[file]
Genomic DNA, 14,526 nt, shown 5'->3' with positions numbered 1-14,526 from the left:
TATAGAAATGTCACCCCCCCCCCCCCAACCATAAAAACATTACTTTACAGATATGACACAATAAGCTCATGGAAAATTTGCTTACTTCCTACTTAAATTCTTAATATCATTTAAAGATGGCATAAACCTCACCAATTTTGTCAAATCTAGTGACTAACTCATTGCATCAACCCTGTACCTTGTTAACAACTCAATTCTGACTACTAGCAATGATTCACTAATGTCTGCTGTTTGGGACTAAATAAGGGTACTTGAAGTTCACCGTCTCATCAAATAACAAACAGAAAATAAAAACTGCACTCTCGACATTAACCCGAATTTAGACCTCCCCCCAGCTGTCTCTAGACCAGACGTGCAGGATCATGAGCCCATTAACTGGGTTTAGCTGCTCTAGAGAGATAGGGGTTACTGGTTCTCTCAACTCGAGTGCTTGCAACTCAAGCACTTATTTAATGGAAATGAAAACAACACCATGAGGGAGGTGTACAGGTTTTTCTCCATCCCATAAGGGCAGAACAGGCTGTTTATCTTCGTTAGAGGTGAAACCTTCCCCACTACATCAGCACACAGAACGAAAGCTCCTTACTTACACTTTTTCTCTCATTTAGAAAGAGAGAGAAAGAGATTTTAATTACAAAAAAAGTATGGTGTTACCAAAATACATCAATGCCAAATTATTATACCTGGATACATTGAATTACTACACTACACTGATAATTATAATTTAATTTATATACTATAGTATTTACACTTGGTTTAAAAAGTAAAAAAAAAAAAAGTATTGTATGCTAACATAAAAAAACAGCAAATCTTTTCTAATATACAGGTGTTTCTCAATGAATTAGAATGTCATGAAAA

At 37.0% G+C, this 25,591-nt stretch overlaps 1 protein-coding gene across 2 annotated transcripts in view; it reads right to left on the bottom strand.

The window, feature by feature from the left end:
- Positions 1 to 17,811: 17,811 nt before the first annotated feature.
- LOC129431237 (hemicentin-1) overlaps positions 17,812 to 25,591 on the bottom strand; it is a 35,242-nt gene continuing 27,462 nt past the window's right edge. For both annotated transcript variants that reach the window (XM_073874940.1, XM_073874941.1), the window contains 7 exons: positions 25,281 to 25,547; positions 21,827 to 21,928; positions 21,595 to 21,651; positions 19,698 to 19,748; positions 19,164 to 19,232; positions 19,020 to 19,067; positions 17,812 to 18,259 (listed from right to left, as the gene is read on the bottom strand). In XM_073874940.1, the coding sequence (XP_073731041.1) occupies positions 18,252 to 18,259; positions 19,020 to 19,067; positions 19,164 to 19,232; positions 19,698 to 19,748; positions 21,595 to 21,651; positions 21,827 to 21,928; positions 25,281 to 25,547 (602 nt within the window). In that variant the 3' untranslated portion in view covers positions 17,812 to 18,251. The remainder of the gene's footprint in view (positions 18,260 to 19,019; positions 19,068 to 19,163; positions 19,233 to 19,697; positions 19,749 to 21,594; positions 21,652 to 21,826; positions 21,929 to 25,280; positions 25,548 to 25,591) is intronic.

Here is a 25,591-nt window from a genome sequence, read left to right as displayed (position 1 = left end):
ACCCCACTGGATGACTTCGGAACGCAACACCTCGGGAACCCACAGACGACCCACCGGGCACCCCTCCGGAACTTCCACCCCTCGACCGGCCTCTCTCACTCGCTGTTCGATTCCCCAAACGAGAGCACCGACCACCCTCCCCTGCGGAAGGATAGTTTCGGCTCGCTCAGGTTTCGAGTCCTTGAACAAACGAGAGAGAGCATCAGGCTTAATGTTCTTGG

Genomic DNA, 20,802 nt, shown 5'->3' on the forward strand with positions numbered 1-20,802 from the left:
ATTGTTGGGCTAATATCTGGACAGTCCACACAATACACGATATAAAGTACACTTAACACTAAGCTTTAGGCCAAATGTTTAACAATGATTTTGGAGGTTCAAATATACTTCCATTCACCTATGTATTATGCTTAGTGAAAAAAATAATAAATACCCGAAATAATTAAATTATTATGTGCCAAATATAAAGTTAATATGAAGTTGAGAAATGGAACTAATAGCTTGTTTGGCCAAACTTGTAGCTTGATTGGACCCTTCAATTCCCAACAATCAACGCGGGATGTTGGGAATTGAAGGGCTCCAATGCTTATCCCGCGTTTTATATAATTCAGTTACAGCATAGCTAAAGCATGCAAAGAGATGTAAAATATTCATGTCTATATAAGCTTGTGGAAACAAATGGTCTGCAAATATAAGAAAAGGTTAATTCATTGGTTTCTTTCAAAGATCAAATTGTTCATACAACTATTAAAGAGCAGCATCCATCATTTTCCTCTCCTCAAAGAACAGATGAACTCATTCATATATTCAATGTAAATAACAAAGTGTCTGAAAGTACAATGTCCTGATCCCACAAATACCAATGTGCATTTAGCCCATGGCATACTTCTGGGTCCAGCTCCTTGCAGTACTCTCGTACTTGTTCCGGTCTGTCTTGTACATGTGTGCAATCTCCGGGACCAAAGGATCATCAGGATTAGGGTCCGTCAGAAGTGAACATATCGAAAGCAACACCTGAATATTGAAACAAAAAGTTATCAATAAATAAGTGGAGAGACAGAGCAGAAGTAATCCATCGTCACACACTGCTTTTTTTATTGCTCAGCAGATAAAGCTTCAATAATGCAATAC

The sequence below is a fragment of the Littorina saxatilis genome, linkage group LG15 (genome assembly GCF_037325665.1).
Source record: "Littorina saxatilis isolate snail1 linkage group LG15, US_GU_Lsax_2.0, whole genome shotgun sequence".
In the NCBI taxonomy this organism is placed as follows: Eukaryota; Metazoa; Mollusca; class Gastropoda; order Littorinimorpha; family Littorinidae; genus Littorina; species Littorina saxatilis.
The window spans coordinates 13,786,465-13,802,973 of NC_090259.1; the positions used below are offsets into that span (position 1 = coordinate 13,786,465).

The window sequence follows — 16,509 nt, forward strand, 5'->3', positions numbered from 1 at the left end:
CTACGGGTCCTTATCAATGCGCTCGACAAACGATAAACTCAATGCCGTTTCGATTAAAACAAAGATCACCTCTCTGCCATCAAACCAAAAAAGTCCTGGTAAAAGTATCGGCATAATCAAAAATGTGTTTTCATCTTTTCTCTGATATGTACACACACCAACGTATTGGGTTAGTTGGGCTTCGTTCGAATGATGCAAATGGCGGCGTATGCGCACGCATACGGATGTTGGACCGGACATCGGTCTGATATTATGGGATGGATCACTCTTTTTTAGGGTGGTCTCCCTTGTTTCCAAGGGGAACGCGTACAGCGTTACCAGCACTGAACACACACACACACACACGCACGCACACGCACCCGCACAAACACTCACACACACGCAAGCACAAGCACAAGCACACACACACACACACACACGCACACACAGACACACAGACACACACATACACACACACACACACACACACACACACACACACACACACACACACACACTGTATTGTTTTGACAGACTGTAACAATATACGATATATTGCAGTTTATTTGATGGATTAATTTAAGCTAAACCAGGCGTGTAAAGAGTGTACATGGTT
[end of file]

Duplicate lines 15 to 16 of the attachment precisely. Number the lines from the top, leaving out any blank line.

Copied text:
The window sequence follows — 16,509 nt, forward strand, 5'->3', positions numbered from 1 at the left end:
CTACGGGTCCTTATCAATGCGCTCGACAAACGATAAACTCAATGCCGTTTCGATTAAAACAAAGATCACCTCTCTGCCATCAAACCAAAAAAGTCCTGGTAAAAGTATCGGCATAATCAAAAATGTGTTTTCATCTTTTCTCTGATATGTACACACACCAACGTATTGGGTTAGTTGGGCTTCGTTCGAATGATGCAAATGGCGGCGTATGCGCACGCATACGGATGTTGGACCGGACATCGGTCTGATATTATGGGATGGATCACTCTTTTTTAGGGTGGTCTCCCTTGTTTCCAAGGGGAACGCGTACAGCGTTACCAGCACTGAACACACACACACACACACGCACGCACACGCACCCGCACAAACACTCACACACACGCAAGCACAAGCACAAGCACACACACACACACACACACGCACACACAGACACACAGACACACACATACACACACACACACACACACACACACACACACACACACACACACACACACTGTATTGTTTTGACAGACTGTAACAATATACGATATATTGCAGTTTATTTGATGGATTAATTTAAGCTAAACCAGGCGTGTAAAGAGTGTACATGGTT